Dan Clemmensen wrote:
> > > How
> > > much compassion does the average human currently display for apes? Yes, we
> > > protect them and study them and are even occassionally entertained by them,
> > > but by in large we're just too engaged in human activities to be very
> > > interested in what they're doing.
> > Except for when we use them for medical research or destroy their
> > habitat.
> I don't think this is true in general. It appears to me that more people
> become upset about Rwanda's apes and danger to them than about the human
> lives lost to intertribal warfare. I suspect that most non-black americans
> would be more upset about a fifty percent decrease in the African ape population
> than a fifty percent decrease in the african human population. Please note
> that I am not advocating this view, I'm just reporting on my intuition
> about most americans. Black americans are not less sensitive to the
> ape's problems, but are likely more sympathetic to the problems of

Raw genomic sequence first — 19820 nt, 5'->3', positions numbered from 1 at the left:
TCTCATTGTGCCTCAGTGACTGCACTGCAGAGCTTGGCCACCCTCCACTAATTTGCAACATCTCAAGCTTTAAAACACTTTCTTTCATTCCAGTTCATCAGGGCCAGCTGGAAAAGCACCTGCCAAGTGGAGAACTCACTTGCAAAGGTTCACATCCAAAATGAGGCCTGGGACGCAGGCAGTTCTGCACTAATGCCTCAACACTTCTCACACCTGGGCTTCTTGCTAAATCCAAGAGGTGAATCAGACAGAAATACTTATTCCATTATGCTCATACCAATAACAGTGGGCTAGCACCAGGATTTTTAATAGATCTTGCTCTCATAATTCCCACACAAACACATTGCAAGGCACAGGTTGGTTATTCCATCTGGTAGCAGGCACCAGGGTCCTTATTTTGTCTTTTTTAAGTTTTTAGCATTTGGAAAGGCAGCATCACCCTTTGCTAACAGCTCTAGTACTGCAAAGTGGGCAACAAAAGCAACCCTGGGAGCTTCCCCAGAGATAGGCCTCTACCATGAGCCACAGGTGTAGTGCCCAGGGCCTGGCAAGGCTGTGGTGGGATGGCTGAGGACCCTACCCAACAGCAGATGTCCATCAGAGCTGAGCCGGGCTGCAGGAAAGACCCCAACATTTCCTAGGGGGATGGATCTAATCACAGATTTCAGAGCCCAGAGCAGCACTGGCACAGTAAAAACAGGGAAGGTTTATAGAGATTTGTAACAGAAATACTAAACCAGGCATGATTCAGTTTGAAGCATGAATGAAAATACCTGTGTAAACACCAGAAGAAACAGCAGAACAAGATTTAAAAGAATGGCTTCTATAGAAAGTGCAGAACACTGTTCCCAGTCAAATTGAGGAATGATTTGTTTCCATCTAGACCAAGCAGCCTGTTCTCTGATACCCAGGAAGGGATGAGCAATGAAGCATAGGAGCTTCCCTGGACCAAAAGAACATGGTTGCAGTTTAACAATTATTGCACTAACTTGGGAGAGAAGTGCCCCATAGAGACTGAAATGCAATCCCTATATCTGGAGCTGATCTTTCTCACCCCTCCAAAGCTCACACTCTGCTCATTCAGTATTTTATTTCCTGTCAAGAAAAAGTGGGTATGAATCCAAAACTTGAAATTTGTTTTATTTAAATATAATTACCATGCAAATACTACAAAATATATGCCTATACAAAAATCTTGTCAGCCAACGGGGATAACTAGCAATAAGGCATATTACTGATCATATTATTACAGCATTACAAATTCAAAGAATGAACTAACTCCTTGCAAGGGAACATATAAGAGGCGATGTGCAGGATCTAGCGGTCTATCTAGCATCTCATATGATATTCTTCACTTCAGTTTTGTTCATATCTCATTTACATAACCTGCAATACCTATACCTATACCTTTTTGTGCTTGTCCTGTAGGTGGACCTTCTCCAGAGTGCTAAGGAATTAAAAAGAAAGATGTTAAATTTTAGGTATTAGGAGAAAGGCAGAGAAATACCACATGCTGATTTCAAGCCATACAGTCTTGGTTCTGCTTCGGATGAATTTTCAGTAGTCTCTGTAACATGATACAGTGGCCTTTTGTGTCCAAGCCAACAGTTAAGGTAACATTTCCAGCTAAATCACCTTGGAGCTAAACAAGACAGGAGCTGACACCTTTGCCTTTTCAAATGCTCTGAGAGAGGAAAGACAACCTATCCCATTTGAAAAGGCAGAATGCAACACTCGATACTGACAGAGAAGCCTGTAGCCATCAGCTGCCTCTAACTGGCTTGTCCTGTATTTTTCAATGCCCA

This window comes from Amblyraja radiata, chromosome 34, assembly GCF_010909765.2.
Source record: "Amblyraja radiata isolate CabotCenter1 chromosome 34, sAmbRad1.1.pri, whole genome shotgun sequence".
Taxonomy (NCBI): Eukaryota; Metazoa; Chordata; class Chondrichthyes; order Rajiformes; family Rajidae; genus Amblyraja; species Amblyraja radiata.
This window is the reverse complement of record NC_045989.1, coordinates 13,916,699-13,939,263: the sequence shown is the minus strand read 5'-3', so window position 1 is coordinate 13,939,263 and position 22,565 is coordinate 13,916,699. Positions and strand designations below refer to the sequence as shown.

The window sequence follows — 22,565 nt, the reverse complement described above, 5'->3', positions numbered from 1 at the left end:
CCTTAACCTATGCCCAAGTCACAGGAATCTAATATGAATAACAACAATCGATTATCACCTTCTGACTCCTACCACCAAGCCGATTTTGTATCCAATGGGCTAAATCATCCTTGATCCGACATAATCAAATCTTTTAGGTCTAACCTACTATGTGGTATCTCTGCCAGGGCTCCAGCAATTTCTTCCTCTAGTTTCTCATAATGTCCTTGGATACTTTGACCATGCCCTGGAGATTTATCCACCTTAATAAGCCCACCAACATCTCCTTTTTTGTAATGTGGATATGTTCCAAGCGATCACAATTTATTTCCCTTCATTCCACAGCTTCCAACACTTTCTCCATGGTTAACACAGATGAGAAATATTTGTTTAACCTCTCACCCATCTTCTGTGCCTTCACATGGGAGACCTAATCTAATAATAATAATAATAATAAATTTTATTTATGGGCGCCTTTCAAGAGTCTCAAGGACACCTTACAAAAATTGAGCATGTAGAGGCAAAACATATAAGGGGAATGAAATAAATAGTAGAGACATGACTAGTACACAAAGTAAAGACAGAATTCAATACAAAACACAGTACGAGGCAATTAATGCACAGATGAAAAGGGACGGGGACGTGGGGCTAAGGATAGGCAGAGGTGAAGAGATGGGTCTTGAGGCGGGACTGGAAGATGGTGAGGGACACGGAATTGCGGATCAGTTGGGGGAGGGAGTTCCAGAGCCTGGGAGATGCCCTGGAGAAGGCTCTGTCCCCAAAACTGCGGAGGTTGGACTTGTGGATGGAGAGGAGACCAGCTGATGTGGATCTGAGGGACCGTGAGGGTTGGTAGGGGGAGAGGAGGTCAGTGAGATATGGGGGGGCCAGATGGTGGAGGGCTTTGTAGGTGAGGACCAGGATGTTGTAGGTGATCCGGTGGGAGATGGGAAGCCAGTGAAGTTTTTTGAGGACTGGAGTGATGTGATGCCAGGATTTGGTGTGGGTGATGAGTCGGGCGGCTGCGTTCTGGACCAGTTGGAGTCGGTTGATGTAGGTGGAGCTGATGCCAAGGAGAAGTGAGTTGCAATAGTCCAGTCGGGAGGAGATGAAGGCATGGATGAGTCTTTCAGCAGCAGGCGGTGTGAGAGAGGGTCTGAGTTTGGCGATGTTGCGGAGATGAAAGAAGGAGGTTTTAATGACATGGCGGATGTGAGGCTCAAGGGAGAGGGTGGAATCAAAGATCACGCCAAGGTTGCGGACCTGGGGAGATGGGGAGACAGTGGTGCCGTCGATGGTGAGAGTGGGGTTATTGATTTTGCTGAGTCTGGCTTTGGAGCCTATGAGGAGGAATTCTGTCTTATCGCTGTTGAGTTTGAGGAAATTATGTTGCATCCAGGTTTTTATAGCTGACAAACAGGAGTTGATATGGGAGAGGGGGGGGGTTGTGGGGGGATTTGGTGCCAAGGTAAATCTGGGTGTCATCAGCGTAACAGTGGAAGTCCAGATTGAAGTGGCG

> african humans. If I pick a different continent and a different
> species with good PR, (asia, pandas) I'll get the same general result
> with a different set of americans.
Well, this is true, but my point was that there is an awful lot that humans do to apes which is most definately not simply ignoring them, namely experimenting on them and chopping down their habitat. Your point on the PR value of animals is entirely true, but the experimentation issue is something most people don't consider.
> Before you disagree, ask yourself how you feel. I'm not picking on Scott
> or Dwayne: everyone can play. To the extent that you worry about loss
> of habitat for apes, you are severely restricting the options for some
> fairly poor and desperate african tribespeople, some of whom could sell
> ape's feet, rhino horns, or elephant tusks to buy food and medicine to
> keep their kids alive.
There are lots of people. There aren't lots of apes.
> I personally take a view that is fairly callous and cruel: human
> overpopulation will inevitably destroy all ecosystems if allowed to
> do so. Therefore, restricting human over-exploitation of ecosystems
> at worst merely slightly advances a restriction that would eventually
> occur anyway. To the extent that this generates economic hardship that
> results in excess human death, I'm an evil person.
Well, I'm with you on this one.
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